Housing vacancy rates (mostly) falling in the Ninth District
After seeing some of the highest rates in recent memory, housing vacancy in the United States and most of the Ninth District has steadily fallen in recent years, according to data from the Census Bureau.
Separate measures are available for housing units that are “vacant for rent” and “vacant for sale.” For rental units nationwide, the vacancy rate for year-round units fell from a peak of 11.2 percent in the fourth quarter of 2009 to 8.2 percent in the second quarter of 2013 (see Chart 1). Homeowner vacancies also fell.
Ninth District states are seeing a similar trend for rental vacancies (see Chart 2). But there are some methodological quirks. For example, smaller samples at the state level make these data noisier and less reliable. In some cases, the results are counterintuitive. North Dakota is in the midst of a housing crunch given its robust economy, yet rental vacancy rates are on the rise, according to Census data. But the Census defines a housing unit as vacant if it is occupied entirely by people who have a usual residence elsewhere. As a result, the state’s rising vacancy rate is likely the result of high numbers of out-of-state workers renting temporary housing near the oilfields.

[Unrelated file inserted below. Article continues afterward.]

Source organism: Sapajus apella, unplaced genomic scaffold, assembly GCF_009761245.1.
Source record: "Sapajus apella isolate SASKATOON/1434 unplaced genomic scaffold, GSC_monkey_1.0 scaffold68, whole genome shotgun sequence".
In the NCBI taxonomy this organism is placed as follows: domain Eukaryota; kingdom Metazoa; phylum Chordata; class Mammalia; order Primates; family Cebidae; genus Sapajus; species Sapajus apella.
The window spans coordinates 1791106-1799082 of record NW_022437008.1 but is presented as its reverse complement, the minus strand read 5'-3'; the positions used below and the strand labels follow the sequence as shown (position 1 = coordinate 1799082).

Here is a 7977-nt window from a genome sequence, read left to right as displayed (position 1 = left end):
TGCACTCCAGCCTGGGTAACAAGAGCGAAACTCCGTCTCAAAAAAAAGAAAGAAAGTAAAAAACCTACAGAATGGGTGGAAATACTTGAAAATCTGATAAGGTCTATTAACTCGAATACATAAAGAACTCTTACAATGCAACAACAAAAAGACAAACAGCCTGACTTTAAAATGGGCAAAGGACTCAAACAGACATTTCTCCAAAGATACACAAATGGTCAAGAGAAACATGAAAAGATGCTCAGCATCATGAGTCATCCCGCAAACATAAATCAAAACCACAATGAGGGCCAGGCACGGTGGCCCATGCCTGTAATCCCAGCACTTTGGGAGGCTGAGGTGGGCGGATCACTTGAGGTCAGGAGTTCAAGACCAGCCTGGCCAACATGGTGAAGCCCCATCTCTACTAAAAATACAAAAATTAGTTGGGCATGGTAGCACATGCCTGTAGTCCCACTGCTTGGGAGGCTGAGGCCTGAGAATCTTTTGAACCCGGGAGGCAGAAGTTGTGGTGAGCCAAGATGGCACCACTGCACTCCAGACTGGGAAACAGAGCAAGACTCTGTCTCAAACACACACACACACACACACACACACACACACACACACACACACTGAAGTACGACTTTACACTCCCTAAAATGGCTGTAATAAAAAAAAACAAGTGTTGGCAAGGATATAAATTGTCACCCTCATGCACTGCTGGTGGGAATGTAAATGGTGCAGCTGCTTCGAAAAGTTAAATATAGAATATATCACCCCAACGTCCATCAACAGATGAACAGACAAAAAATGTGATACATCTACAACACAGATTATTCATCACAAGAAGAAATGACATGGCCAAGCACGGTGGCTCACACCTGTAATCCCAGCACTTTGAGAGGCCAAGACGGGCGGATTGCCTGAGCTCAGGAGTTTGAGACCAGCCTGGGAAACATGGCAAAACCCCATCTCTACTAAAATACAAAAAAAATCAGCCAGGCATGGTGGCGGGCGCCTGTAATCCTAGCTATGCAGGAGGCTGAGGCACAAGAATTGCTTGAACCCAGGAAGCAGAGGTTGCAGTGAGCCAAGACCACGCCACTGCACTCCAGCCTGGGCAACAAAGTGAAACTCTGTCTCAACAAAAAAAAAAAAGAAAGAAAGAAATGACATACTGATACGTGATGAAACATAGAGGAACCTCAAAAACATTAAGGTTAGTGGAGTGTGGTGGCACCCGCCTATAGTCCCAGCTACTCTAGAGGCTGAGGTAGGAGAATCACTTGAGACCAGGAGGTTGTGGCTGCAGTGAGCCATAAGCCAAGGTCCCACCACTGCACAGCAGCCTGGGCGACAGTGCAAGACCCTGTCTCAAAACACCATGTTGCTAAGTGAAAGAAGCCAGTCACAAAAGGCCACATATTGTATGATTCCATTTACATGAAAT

An alternative way to analyze this trend is to look at the data on vacant addresses from the U.S. Postal Service, which has an agreement with the Department of Housing and Urban Development to provide quarterly updates on the number of addresses it identifies as vacant. An address is deemed vacant if mail is not collected for more than 90 days. According to this much larger data set, there has been some decrease in the share of vacant residential addresses in most district states over the same period, though it is much less pronounced (see Chart 3; Montana and Wisconsin saw rates tick up slightly).
An interesting twist: For units vacant for less than one year, vacancy rates declined nationwide and among all district states during this period (see blue bars in Chart 3). In contrast, rates for properties vacant for more than one year increased across the board (see orange bars on Chart 3), and much of the rise came from units vacant for more than three years.